Cushing's Disease In Dogs: What You Need To Know
Taking care of our dog’s health is easily one of the most important jobs we as dog owners need to do, but dog owners often fail to realize there is something wrong with their dog when it comes to Cushing’s disease.
We shouldn’t be too hard on ourselves because Cushing's disease symptoms are often confused with old age, and when we do notice something is wrong, the disease is usually in a late stage. Some breeds are especially prone to this problem, but that doesn’t mean your dog cannot be affected by CD. Here is what you need to know about Cushing's disease as a dog owner.
What is Cushing's disease?
According to the VCA, Cushing's disease, or Cushing's disorder, is a “condition in which the adrenal glands overproduce certain hormones.” The exact medical term for this disorder is hyperadrenocorticism, and there are three leading causes of this disease. They are all potentially deadly and extremely serious conditions. The three leading causes of CD are pituitary gland tumor, adrenal gland tumor, prolonged steroid use.
Pituitary gland tumor
The pituitary gland tumor is the most common cause of Cushing's disease, and it is believed that it causes about 85 - 90 percent of all CD cases worldwide. This is a condition in which the pituitary gland is affected, and the tumor causes it to overproduce the ACTH hormone. Overproduction of that hormone causes the adrenal gland to overproduce cortisol. Depending on the size of the tumor, the vet will recommend treatment options.
Pituitary gland tumor size
The size of the pituitary gland tumor will have a direct impact on the dog’s health. This tumor can be tiny, or it can be large. If the tumor is small and benign, the dog can live a happy and long life if they remain on cortisol medications. If the tumor is large, it can affect the brain, which can trigger different neurological problems. Around 15% of cases end up with large or growing tumors.
Adrenal gland tumor
The second cause of Cushing’s disease is the adrenal gland tumor, where the adrenal gland itself is overproducing cortisol because of the effects the tumor has on it. The tumors can be benign or malignant, and in both cases, surgery will be a viable option. The difference is that a benign tumor is usually the end of Cushing's disease for dogs. Still, if it is a malignant tumor, the surgery usually doesn’t completely cure the dog.
Prolonged use of steroids
The third type of Cushing's disease is called iatrogenic Cushing's disease, and it is caused when a dog has excessive exposure to steroid-based medications. There are many conditions that steroids can help with, but prolonged exposure can backfire and cause the dreaded Cushing's disease. Luckily, this problem usually gets resolved when steroid exposure ends.
Symptoms of Cushing's disease
Possibly the most important thing to know is that Cushing's disease usually affects dogs that are older than eight years. If your dog is in that age group, there are signs and signals you should keep an eye on. Because these symptoms are often confused with old age, dog owners often overlook them. By the time the vet check-up happens, the disease is usually developed. Keep an eye on all of these symptoms combined:
- Coat thinning and hair loss
- Skin infections
- Enlarged abdomen (potbellied appearance)
- Increased thirst
- Increased appetite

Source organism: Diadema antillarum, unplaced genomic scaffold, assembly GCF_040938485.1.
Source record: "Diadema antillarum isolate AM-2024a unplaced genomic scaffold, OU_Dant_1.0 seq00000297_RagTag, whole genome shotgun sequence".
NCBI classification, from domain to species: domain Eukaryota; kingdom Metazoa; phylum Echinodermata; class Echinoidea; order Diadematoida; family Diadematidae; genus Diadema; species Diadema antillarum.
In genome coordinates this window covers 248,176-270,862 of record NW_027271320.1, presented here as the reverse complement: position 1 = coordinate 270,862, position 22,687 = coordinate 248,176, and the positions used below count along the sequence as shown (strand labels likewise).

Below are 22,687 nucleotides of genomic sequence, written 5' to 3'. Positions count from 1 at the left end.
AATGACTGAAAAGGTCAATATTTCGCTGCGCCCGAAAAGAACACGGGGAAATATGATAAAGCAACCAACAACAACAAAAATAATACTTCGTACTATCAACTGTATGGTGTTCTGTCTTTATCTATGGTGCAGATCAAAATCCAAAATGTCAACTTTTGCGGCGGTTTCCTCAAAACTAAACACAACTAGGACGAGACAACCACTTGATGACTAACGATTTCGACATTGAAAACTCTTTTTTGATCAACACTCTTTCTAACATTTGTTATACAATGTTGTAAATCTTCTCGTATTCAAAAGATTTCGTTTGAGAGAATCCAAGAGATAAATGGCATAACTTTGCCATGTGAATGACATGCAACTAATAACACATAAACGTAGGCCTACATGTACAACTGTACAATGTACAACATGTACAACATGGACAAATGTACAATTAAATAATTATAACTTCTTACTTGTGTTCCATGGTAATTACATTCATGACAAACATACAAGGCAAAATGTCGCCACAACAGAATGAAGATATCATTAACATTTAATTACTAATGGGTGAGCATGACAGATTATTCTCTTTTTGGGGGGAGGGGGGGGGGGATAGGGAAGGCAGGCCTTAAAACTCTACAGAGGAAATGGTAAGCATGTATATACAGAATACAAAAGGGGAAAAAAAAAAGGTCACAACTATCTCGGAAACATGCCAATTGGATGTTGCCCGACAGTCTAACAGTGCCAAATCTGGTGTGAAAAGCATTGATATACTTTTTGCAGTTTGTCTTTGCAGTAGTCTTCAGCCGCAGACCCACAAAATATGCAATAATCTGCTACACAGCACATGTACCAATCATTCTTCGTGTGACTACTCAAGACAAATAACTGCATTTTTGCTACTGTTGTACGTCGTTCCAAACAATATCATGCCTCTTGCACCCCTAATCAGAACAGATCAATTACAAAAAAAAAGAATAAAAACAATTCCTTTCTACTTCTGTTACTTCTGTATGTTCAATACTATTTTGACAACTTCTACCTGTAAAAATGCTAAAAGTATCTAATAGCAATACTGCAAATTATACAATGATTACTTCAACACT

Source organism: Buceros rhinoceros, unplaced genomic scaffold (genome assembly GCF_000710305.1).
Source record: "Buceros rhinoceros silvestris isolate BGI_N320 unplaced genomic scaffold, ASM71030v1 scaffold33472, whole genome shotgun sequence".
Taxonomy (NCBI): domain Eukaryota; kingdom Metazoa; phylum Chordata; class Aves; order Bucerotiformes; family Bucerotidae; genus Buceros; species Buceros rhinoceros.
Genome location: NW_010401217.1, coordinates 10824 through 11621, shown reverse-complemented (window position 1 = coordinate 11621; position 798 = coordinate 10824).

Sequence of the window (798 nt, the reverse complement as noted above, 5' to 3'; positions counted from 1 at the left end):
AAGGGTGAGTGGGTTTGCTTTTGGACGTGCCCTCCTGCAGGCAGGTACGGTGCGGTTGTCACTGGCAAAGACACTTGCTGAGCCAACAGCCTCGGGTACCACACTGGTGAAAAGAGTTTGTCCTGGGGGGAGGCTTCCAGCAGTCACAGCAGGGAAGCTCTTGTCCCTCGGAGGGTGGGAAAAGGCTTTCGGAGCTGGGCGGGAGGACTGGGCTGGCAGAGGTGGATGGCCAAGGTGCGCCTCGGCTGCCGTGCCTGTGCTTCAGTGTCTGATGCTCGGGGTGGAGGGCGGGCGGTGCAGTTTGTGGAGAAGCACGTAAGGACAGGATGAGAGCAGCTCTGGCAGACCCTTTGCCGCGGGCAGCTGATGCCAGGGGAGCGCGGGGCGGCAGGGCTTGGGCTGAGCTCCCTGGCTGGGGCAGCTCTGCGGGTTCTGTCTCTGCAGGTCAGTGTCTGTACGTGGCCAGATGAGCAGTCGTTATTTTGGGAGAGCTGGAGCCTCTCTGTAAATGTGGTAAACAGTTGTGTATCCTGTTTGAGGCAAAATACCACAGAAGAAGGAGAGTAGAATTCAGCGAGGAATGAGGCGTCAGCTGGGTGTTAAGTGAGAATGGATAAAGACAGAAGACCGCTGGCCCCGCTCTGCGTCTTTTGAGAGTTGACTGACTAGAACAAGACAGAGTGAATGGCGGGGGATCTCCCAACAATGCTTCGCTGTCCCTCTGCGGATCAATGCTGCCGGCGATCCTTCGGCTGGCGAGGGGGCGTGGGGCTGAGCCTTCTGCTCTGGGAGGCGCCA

- Increased urination
- Decreased activity
Older dogs are usually less active and can lose hair. When the reason for these symptoms is old age, they will rarely ever manifest together.
Dog breeds prone to Cushing’s disease
Some dog breeds have a natural tendency to develop CD, and if you are an owner of any of those breeds, keep an eye on Cushing’s symptoms. This doesn’t mean that any of them will develop it; it is just a good idea to discover it early. Those breeds are:
- American Staffordshire Terrier
- Yorkshire Terrier
- Boston Terrier
- German Shepherd
- American Eskimo Dogs
- Australian Shepherd
- Cocker Spaniel
If you have one of these dogs or even a mix of these breeds, keep a close eye on symptoms and signs that might point you in the direction of Cushing’s.
Cushing’s disease is a treatable condition. Several treatment options are available, and your vet will let you know which the best option for your dog is. Their recommendation will be based on different tests and diagnosis techniques they will use to check your dog. For each of the three causes, treatment is specially planned and decided upon. The two most common treatment options are surgery and medications.
Surgery is usually recommended if the pituitary or adrenal gland tumor causes Cushing’s disease. Depending on the type and size, the vet will recommend surgery. However, this is a complicated procedure that not all vets are equipped to do.
These procedures are still being studied and developed, and they can be risky since the pituitary gland is so close to the brain. Adrenal tumor surgery is usually a safer option, and it is the only way that this disease can be eradicated. If surgery is not an option, the vet will most likely recommend medication.
If the tumor is small, and there is no need for surgery, the vet will most likely prescribe a medicine called vetoryl (trilostane). It is a drug that has been approved by the FDA in 2008, and it is the only drug that can be used to control both tumors.
Unfortunately, this is not a medication that will completely get rid of Cushing’s disease in dogs. It will help you and your vet control the problem, and with regular monitoring and tests, your dog can live a healthy and long life.
Both treatment options are rather expensive. Many dog owners don’t have the necessary means that would allow them to pay for the full treatment. That is why detecting the problem early is vital, and dogs with an early diagnosis have better chances of leading a long life.
World Dog Finder team